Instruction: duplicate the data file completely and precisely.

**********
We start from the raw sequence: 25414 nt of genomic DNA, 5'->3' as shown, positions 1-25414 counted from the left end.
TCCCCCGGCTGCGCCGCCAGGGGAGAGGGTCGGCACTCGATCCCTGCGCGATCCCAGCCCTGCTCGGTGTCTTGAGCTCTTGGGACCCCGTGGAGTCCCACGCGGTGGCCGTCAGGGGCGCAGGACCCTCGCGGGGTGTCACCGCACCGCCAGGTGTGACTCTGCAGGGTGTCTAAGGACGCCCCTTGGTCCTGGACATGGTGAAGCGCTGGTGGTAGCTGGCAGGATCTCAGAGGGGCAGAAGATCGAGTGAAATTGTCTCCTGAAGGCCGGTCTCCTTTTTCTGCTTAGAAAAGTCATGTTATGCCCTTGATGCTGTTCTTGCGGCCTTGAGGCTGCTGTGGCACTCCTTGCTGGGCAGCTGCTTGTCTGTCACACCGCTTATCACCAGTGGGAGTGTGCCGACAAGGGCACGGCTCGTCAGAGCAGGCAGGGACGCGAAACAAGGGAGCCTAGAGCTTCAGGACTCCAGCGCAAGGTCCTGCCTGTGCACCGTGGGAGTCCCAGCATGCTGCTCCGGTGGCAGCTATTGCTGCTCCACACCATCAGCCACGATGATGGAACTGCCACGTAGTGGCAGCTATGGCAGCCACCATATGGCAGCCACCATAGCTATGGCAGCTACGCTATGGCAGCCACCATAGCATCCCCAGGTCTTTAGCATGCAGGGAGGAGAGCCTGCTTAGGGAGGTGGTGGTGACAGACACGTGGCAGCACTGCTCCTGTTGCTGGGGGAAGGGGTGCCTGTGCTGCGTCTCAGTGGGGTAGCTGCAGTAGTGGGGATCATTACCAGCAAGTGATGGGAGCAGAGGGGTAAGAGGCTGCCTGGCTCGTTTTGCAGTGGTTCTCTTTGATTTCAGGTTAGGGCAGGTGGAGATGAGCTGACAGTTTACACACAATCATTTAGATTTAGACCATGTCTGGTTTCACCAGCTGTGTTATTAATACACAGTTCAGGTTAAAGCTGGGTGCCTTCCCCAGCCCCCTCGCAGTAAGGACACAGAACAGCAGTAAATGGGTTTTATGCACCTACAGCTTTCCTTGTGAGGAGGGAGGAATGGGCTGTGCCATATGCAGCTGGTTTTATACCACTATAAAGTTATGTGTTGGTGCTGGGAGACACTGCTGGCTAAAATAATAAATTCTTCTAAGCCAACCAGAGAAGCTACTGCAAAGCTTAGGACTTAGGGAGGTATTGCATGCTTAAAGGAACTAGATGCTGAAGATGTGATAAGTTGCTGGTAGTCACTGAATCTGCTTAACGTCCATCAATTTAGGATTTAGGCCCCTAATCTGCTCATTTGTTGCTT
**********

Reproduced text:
We start from the raw sequence: 25414 nt of genomic DNA, 5'->3' as shown, positions 1-25414 counted from the left end.
TCCCCCGGCTGCGCCGCCAGGGGAGAGGGTCGGCACTCGATCCCTGCGCGATCCCAGCCCTGCTCGGTGTCTTGAGCTCTTGGGACCCCGTGGAGTCCCACGCGGTGGCCGTCAGGGGCGCAGGACCCTCGCGGGGTGTCACCGCACCGCCAGGTGTGACTCTGCAGGGTGTCTAAGGACGCCCCTTGGTCCTGGACATGGTGAAGCGCTGGTGGTAGCTGGCAGGATCTCAGAGGGGCAGAAGATCGAGTGAAATTGTCTCCTGAAGGCCGGTCTCCTTTTTCTGCTTAGAAAAGTCATGTTATGCCCTTGATGCTGTTCTTGCGGCCTTGAGGCTGCTGTGGCACTCCTTGCTGGGCAGCTGCTTGTCTGTCACACCGCTTATCACCAGTGGGAGTGTGCCGACAAGGGCACGGCTCGTCAGAGCAGGCAGGGACGCGAAACAAGGGAGCCTAGAGCTTCAGGACTCCAGCGCAAGGTCCTGCCTGTGCACCGTGGGAGTCCCAGCATGCTGCTCCGGTGGCAGCTATTGCTGCTCCACACCATCAGCCACGATGATGGAACTGCCACGTAGTGGCAGCTATGGCAGCCACCATATGGCAGCCACCATAGCTATGGCAGCTACGCTATGGCAGCCACCATAGCATCCCCAGGTCTTTAGCATGCAGGGAGGAGAGCCTGCTTAGGGAGGTGGTGGTGACAGACACGTGGCAGCACTGCTCCTGTTGCTGGGGGAAGGGGTGCCTGTGCTGCGTCTCAGTGGGGTAGCTGCAGTAGTGGGGATCATTACCAGCAAGTGATGGGAGCAGAGGGGTAAGAGGCTGCCTGGCTCGTTTTGCAGTGGTTCTCTTTGATTTCAGGTTAGGGCAGGTGGAGATGAGCTGACAGTTTACACACAATCATTTAGATTTAGACCATGTCTGGTTTCACCAGCTGTGTTATTAATACACAGTTCAGGTTAAAGCTGGGTGCCTTCCCCAGCCCCCTCGCAGTAAGGACACAGAACAGCAGTAAATGGGTTTTATGCACCTACAGCTTTCCTTGTGAGGAGGGAGGAATGGGCTGTGCCATATGCAGCTGGTTTTATACCACTATAAAGTTATGTGTTGGTGCTGGGAGACACTGCTGGCTAAAATAATAAATTCTTCTAAGCCAACCAGAGAAGCTACTGCAAAGCTTAGGACTTAGGGAGGTATTGCATGCTTAAAGGAACTAGATGCTGAAGATGTGATAAGTTGCTGGTAGTCACTGAATCTGCTTAACGTCCATCAATTTAGGATTTAGGCCCCTAATCTGCTCATTTGTTGCTT